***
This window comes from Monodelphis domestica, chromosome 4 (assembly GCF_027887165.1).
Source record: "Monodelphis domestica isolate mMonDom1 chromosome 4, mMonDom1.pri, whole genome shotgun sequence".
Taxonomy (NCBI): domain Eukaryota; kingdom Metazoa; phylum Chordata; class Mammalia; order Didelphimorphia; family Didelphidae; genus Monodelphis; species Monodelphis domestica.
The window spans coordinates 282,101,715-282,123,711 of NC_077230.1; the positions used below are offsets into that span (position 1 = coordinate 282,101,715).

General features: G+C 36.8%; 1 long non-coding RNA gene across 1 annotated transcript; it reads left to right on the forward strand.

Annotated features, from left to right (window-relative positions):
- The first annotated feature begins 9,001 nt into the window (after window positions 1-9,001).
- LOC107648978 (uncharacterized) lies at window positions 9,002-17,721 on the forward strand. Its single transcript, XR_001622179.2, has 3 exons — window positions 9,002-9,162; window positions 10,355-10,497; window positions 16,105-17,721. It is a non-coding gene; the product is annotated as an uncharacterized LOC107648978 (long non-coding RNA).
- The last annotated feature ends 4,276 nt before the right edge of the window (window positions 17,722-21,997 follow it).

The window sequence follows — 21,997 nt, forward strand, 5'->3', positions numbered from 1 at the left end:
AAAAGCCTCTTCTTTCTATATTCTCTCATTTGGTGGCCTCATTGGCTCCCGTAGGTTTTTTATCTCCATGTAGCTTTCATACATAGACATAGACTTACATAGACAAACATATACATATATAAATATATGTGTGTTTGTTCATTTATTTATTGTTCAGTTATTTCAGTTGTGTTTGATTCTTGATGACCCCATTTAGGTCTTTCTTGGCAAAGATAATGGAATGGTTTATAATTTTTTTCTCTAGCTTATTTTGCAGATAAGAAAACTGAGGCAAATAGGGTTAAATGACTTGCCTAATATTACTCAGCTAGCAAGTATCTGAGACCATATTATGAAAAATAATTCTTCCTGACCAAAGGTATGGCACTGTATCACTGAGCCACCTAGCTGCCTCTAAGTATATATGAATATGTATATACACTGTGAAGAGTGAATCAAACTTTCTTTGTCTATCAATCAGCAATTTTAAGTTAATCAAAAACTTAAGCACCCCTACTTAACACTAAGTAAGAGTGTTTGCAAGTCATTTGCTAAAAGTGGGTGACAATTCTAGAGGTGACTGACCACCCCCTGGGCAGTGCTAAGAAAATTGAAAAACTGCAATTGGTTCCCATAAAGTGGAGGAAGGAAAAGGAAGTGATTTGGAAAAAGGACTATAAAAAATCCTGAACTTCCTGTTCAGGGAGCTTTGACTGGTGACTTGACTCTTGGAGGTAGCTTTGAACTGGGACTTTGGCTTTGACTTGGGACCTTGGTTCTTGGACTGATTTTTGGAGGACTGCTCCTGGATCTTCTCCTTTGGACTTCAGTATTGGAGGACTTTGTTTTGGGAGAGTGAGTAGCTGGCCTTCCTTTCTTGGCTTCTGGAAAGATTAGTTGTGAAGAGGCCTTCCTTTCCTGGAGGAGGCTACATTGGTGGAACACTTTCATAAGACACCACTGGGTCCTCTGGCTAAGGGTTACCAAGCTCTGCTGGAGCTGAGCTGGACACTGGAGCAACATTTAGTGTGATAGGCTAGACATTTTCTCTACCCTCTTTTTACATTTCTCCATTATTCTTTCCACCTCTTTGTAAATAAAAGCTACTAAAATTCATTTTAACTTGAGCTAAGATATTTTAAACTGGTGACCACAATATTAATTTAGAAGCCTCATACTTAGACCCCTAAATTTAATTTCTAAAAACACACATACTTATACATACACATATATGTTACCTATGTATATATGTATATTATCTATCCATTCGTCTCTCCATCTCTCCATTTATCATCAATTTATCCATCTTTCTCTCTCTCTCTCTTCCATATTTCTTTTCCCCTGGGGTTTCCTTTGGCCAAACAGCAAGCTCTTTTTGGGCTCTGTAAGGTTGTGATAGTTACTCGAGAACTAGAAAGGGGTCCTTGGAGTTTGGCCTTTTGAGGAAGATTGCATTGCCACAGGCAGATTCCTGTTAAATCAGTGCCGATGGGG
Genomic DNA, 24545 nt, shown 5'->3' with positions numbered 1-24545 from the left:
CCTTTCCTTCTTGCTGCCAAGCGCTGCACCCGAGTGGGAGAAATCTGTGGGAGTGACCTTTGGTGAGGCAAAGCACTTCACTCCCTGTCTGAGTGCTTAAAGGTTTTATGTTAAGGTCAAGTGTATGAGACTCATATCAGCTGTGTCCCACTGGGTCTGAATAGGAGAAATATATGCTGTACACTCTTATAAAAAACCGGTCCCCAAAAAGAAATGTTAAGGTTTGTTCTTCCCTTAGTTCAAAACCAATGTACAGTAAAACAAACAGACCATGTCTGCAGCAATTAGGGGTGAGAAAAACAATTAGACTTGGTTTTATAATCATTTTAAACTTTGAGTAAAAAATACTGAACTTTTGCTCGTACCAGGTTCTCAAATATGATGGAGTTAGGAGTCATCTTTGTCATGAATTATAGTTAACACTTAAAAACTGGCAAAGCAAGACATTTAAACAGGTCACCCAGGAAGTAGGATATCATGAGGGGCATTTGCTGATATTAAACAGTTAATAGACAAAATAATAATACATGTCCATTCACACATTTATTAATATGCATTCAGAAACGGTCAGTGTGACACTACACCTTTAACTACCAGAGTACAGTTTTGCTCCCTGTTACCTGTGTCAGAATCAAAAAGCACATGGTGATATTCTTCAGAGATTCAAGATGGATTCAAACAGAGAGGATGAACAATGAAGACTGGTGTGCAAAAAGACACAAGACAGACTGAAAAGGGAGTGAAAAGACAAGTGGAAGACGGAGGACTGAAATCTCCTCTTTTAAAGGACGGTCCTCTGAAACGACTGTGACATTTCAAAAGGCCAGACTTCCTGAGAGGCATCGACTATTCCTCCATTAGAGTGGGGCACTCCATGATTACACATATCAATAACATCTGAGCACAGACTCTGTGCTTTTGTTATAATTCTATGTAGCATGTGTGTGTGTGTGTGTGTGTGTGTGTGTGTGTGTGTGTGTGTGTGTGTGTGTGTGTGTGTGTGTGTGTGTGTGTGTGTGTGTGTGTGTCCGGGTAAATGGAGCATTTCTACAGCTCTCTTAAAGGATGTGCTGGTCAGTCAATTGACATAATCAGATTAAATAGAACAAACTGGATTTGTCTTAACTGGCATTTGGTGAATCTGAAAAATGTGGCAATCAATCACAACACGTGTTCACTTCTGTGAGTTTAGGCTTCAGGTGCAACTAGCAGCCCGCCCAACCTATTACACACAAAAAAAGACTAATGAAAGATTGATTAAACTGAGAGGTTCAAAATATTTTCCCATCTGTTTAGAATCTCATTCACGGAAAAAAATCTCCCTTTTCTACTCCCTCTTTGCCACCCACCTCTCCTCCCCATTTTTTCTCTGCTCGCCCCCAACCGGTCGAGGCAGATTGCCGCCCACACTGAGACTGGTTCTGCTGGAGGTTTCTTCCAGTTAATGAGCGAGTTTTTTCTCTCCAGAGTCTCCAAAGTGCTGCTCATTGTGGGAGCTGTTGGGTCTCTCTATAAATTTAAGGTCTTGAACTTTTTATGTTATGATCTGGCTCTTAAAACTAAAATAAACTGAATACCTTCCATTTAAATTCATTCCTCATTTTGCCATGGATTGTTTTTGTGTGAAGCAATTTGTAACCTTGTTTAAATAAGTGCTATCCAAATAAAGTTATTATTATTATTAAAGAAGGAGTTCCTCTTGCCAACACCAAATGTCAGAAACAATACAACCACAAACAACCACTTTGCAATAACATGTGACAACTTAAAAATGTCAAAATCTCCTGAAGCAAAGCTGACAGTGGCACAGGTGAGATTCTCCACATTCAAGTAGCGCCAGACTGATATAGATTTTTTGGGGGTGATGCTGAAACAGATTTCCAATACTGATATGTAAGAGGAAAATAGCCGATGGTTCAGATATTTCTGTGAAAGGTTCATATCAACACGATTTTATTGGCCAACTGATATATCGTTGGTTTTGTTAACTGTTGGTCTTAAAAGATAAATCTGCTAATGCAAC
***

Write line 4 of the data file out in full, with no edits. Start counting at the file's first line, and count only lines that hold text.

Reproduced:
The window spans coordinates 282,101,715-282,123,711 of NC_077230.1; the positions used below are offsets into that span (position 1 = coordinate 282,101,715).